Bolo Howard is a social worker who moved here from Liberia 14 years ago. This week, she lost both a brother and a sister-in-law who still lived there to Ebola.
Howard says her brother, a married father of five, called an ambulance on Tuesday when he started to feel weak.
It arrived Wednesday and took him to a clinic that lacked basics including food, IV drips and other medicine. By Saturday, he was dead.
"It has been so devastating for us here, for us just living here, because every day you wonder, what other call is going to come in because these calls are coming and it's not good," Howard said.
Howard's story is a familiar one in Philadelphia's Liberian community.
Few families have been spared.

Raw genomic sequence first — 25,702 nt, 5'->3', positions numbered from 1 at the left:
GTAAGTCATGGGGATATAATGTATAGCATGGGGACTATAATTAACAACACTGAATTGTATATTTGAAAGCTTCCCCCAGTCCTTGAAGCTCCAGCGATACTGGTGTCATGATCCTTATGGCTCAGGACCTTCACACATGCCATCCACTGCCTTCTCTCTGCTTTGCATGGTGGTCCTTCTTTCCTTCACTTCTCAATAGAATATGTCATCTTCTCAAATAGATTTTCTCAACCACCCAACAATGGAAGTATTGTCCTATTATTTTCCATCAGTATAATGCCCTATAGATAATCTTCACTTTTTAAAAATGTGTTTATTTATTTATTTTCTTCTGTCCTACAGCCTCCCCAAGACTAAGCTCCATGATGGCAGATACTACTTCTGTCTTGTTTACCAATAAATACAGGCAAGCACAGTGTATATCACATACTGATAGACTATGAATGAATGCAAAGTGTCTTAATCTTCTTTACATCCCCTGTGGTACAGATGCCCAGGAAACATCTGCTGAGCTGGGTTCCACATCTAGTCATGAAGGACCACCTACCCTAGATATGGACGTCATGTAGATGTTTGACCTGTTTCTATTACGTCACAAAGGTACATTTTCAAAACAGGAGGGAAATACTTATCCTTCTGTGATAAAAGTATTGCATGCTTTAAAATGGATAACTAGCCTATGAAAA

That's why members of the Liberian Ministers Association of the Delaware Valley have been collecting supplies, to send to organizations including church groups and Doctors Without Borders, on the ground in Western Africa.
Shipping the supplies to where they're desperately needed is expensive. That's why the ministers are teaming up with the Mayor's Commission for African and Caribbean Affairs to collect financial donations starting Tuesday.
The Red Cross is also collecting money to provide supplies and support for their 4,000 volunteers who are in West Africa working to stop the spread of the disease.
"These donations go straight to the ground to help those workers be safe and to help advance safety in the community," Judge Renee Cardwell Hughes, CEO of the Red Cross of Southeastern Pennsylvania. said.
Action News is hosting a phone bank Tuesday night to raise funds for the fight against Ebola. Members of the Ministers' Association and the Red Cross will be on hand to take your donations. Every donation could help save lives.